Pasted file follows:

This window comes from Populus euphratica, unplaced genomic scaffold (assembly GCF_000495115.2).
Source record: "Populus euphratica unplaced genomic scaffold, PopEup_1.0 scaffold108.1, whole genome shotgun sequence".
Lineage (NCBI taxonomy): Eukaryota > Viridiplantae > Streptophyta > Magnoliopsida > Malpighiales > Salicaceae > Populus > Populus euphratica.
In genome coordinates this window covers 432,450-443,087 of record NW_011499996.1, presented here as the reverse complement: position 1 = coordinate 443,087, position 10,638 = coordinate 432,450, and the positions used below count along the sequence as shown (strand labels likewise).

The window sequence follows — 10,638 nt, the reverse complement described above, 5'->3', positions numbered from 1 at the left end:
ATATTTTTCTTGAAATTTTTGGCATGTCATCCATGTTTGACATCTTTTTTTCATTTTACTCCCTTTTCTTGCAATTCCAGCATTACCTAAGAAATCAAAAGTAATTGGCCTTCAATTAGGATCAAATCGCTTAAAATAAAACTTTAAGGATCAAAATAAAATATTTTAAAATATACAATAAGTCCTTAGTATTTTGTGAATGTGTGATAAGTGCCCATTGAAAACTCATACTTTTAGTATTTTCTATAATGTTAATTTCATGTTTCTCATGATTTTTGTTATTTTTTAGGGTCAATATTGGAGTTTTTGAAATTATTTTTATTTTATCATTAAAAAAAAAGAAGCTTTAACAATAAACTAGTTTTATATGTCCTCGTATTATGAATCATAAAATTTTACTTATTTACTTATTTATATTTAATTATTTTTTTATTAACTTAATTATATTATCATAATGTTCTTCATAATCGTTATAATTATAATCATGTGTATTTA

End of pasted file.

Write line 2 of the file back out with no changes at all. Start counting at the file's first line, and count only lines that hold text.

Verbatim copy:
Source record: "Populus euphratica unplaced genomic scaffold, PopEup_1.0 scaffold108.1, whole genome shotgun sequence".